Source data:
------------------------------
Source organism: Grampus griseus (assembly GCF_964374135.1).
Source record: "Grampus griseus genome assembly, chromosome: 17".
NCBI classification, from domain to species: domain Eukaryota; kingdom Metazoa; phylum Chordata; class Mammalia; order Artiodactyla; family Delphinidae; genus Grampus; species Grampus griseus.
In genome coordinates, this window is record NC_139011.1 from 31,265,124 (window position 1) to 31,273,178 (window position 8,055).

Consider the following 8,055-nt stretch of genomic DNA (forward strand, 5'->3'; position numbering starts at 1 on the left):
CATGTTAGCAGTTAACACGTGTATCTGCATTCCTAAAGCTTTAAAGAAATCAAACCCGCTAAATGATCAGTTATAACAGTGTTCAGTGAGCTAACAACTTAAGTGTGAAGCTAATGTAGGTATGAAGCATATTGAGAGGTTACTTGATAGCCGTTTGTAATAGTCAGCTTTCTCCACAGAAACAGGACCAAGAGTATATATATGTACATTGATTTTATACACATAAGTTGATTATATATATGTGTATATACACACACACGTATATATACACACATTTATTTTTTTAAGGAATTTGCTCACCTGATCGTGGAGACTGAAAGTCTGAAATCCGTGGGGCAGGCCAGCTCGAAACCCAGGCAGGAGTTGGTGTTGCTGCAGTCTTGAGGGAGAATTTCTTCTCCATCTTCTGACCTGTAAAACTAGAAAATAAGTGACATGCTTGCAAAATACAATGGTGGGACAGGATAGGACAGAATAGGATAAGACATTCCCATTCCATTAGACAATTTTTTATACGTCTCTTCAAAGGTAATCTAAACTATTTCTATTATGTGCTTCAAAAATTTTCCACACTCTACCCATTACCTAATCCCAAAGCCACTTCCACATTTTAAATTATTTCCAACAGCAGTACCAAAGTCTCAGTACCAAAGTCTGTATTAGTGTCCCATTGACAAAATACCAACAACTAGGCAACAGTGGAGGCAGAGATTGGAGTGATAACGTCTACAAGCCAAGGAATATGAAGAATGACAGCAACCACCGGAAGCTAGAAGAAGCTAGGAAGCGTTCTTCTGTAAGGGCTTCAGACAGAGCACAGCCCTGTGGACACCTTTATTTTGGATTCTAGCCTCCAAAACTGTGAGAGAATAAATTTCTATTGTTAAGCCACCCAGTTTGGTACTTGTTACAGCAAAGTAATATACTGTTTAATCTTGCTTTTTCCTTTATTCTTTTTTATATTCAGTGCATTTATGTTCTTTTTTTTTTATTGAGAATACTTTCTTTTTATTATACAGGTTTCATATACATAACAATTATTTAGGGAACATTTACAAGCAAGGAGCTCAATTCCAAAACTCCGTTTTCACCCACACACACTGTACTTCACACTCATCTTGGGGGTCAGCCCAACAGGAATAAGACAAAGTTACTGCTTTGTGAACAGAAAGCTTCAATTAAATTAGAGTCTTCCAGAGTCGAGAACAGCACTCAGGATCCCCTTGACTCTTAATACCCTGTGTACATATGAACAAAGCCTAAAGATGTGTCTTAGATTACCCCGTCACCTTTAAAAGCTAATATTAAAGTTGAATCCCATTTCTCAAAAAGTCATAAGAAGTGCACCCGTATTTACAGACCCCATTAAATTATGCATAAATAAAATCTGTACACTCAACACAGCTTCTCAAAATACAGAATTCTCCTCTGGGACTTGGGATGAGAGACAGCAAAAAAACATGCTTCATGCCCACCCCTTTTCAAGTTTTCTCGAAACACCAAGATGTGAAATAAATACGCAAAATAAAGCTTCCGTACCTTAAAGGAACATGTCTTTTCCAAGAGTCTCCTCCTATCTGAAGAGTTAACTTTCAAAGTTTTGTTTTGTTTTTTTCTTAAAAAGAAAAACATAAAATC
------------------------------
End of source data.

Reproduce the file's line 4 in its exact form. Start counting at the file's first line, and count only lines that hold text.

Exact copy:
In genome coordinates, this window is record NC_139011.1 from 31,265,124 (window position 1) to 31,273,178 (window position 8,055).